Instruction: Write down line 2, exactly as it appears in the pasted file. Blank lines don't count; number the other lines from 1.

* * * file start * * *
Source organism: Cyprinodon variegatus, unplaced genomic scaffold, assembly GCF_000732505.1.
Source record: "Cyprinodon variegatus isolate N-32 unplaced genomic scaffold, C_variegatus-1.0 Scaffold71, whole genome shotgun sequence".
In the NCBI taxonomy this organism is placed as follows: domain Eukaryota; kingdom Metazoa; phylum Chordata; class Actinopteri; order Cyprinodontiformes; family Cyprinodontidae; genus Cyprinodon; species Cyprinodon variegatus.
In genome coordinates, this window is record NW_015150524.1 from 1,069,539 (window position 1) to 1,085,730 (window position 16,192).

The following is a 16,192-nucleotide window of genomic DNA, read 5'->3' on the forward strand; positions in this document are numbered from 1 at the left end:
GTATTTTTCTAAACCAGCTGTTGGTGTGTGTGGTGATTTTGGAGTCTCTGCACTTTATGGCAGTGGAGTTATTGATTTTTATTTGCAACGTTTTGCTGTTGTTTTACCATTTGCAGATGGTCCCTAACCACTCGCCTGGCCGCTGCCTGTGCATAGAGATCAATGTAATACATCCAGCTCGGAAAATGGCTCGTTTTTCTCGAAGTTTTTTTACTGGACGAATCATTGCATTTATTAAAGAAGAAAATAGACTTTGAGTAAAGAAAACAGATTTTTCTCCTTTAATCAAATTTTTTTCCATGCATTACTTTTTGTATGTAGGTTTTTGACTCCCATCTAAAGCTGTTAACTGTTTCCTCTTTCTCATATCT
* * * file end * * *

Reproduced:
Source record: "Cyprinodon variegatus isolate N-32 unplaced genomic scaffold, C_variegatus-1.0 Scaffold71, whole genome shotgun sequence".